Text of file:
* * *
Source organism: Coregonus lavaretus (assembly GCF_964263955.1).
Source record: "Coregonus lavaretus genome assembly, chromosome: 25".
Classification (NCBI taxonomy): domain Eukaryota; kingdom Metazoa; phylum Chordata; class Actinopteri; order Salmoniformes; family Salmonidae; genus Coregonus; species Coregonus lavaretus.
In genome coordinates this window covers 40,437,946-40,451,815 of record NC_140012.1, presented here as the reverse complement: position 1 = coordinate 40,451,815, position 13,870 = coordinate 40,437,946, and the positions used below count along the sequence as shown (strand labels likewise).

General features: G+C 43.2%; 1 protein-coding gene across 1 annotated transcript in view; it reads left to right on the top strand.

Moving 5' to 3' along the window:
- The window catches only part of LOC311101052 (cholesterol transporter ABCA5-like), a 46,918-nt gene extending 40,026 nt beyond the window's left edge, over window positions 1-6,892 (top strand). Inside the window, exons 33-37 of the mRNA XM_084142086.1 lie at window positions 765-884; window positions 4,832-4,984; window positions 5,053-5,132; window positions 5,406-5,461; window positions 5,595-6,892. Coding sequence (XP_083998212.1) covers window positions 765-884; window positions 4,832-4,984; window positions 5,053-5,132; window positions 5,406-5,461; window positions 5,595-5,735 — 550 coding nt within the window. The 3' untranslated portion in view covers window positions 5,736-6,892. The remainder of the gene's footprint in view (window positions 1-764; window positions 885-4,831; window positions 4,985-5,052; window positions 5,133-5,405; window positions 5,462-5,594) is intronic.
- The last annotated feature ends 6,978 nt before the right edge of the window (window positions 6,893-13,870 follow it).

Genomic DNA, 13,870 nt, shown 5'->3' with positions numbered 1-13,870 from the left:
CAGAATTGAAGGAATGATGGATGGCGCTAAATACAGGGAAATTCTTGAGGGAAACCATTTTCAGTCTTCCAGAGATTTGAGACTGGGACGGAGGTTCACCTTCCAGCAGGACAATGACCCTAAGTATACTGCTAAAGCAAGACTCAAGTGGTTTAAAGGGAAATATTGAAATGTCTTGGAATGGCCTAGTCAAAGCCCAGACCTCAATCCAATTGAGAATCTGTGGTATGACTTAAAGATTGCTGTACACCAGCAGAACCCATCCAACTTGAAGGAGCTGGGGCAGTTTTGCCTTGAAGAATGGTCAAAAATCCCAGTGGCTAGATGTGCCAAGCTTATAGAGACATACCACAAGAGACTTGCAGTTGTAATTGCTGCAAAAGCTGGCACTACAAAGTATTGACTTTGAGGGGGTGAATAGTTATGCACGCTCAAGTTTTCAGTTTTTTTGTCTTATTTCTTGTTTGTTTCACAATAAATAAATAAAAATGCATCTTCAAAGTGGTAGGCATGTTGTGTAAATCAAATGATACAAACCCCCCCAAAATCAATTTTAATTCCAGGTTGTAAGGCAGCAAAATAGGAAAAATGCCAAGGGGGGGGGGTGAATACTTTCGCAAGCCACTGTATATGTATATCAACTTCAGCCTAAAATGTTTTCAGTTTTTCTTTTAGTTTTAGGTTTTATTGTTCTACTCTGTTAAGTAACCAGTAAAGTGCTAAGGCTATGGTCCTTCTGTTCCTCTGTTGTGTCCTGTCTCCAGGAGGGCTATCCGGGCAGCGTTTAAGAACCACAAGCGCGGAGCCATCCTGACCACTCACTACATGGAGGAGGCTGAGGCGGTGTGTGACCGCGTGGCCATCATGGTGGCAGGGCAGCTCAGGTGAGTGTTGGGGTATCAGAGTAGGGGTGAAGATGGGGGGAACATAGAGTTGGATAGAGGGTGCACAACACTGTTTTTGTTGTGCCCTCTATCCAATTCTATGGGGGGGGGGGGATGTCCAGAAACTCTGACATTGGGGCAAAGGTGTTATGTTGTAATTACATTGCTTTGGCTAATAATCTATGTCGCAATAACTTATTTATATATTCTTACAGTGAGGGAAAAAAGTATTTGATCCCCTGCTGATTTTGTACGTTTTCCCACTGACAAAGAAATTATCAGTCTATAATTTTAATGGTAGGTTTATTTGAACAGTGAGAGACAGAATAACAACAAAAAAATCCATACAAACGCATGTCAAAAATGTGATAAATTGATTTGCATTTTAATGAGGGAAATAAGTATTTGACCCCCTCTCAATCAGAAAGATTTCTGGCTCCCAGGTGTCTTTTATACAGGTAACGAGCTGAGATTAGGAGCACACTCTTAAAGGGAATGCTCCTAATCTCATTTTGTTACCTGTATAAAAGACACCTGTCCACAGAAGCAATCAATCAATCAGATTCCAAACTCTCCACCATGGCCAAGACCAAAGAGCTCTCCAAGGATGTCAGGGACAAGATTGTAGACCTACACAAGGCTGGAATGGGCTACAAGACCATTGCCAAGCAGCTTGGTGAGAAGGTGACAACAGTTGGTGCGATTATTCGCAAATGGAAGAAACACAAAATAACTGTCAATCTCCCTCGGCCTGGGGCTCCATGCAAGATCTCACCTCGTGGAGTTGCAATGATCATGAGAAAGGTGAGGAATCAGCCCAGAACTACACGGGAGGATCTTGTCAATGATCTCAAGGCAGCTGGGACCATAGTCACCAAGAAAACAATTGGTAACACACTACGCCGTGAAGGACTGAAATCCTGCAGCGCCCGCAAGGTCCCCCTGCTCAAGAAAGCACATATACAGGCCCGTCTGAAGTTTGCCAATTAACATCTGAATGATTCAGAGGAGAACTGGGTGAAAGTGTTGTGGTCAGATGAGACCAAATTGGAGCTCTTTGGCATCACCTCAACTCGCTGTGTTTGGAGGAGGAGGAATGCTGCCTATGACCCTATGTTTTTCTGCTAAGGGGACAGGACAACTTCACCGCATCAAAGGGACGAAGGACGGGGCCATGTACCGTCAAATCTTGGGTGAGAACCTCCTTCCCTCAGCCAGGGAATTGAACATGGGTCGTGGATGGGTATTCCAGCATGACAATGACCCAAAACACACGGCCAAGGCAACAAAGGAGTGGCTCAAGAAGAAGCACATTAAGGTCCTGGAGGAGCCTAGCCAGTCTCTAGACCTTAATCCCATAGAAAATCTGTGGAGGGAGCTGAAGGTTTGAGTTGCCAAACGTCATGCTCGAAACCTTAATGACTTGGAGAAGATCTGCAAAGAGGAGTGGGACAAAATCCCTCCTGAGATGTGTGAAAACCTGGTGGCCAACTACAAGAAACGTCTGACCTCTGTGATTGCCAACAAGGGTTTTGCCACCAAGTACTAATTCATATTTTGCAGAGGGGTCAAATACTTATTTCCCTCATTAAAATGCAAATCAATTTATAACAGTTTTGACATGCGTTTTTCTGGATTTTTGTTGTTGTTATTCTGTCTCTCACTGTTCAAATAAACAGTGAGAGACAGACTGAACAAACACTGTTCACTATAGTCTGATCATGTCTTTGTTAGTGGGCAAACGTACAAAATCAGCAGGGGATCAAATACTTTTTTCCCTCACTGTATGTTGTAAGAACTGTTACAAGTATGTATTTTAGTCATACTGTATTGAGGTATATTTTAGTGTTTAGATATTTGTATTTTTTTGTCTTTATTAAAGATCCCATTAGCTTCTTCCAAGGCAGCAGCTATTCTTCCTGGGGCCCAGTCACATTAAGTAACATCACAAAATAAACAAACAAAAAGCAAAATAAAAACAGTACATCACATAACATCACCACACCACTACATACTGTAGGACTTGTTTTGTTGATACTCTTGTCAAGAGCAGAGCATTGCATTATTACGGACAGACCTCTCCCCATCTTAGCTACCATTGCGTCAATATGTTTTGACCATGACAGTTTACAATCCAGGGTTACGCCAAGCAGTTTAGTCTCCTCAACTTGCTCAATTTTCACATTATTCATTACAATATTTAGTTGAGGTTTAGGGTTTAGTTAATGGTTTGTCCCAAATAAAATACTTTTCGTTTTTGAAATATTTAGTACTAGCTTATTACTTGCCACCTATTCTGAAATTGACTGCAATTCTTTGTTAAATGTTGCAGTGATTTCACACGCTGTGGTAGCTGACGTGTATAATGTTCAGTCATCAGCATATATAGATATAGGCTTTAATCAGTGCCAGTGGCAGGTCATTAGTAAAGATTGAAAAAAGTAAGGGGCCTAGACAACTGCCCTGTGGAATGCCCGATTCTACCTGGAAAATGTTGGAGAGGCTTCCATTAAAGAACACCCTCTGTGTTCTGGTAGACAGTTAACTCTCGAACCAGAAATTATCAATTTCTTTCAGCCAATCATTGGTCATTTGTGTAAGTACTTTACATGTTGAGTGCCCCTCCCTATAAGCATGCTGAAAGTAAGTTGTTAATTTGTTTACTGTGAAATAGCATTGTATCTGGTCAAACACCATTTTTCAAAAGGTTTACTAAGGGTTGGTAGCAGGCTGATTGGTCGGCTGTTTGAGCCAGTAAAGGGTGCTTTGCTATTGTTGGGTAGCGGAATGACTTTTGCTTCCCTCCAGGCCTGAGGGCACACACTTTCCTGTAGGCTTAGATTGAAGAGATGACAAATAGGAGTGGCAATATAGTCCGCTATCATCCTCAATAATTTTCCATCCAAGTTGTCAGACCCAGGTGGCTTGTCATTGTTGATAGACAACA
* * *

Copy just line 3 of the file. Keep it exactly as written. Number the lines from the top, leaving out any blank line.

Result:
Classification (NCBI taxonomy): domain Eukaryota; kingdom Metazoa; phylum Chordata; class Actinopteri; order Salmoniformes; family Salmonidae; genus Coregonus; species Coregonus lavaretus.